Office of Environmental Management

Treatment Systems Protect Nation’s Second-Largest Aquifer at Idaho Site

December 5, 2017

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Sodium lactate, a food additive, is used to stimulate microorganisms in the aquifer.
Sodium lactate, a food additive, is used to stimulate microorganisms in the aquifer.

IDAHO FALLS, Idaho – A pump-and-treat system is set to surpass treatment of 700 million gallons of water within the next few months in one of two cleanup projects removing contaminants from the nation’s second-largest aquifer beneath EM’s Idaho Site.

   The pump-and-treat system near the former Test Area North facility began operating 15 years ago. It removes the industrial solvent trichloroethylene, which was injected into the Snake River Plain Aquifer — along with other liquid wastes — from 1955 to 1972. 

   A carbon source is also injected into the aquifer near the former injection well to stimulate naturally occurring microorganisms in the aquifer to degrade solvents in a process called bioremediation.

The pump-and-treat system at Test Area North has treated nearly 700 million gallons of water.
The pump-and-treat system at Test Area North has treated nearly 700 million gallons of water.

   These groundwater treatment projects will reduce the aquifer’s trichloroethylene concentrations to below drinking water standards in compliance with a record of decision by DOE, the state of Idaho, and U.S. Environmental Protection Agency.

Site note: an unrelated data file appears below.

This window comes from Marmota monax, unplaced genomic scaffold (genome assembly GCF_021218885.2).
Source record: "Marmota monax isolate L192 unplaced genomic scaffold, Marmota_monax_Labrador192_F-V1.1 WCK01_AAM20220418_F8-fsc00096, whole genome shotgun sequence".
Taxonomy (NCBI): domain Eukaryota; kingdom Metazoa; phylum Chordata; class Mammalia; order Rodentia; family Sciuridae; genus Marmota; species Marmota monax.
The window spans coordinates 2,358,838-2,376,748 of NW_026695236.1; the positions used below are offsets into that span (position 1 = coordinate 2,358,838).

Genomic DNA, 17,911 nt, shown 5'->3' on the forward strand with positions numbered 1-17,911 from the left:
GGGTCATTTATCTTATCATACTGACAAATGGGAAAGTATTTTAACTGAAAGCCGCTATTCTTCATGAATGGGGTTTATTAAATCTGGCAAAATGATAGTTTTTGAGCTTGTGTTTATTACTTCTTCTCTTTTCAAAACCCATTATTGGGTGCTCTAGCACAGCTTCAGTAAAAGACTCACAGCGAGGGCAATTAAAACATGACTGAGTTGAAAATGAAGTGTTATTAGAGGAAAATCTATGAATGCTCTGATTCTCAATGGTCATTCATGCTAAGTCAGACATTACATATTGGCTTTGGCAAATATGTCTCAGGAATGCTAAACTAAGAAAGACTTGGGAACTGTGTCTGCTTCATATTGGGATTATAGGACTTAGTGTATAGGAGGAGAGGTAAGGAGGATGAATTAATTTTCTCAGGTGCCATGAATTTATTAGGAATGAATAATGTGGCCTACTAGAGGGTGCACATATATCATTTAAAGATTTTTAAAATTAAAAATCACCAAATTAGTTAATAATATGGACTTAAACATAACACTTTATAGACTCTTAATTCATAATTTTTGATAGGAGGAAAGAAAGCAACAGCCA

Test Area North was established in the early 1950s to build and test nuclear-powered jet aircraft engines for an aircraft nuclear propulsion program that ended in 1961. The facility was later used to study the effects of the loss of coolant from commercial reactors.

Vapor vacuum extraction units like this one have removed a quarter million pounds of solvent vapors from the ground beneath the Radioactive Waste Management Complex.
Vapor vacuum extraction units like this one have removed a quarter million pounds of solvent vapors from the ground beneath the Radioactive Waste Management Complex.

   A vapor vacuum extraction technology has captured and destroyed a quarter million pounds of solvent vapors from the ground since it began operating more than 20 years ago. It prevents the vapors from reaching the aquifer beneath the site’s Radioactive Waste Management Complex.

   This technology draws organic vapors from the ground with high-pressure pumps, destroying them at the surface through catalytic oxidation units, in the same way an automobile destroys unburned fuel vapors.

   Thousands of barrels of solidified solvents (also containing radioactive material), remnants of weapons production at the former Rocky Flats Plant, were buried at the complex from 1954 until 1970. As the barrels deteriorated, solvents escaped the waste zone in the form of vapors, driven toward the aquifer by precipitation. 

   Fluor Idaho is removing the deteriorating barrels of radioactive and hazardous waste from the landfill. The Idaho Cleanup Project contractor has about 1 more acre of material to exhume under its contract.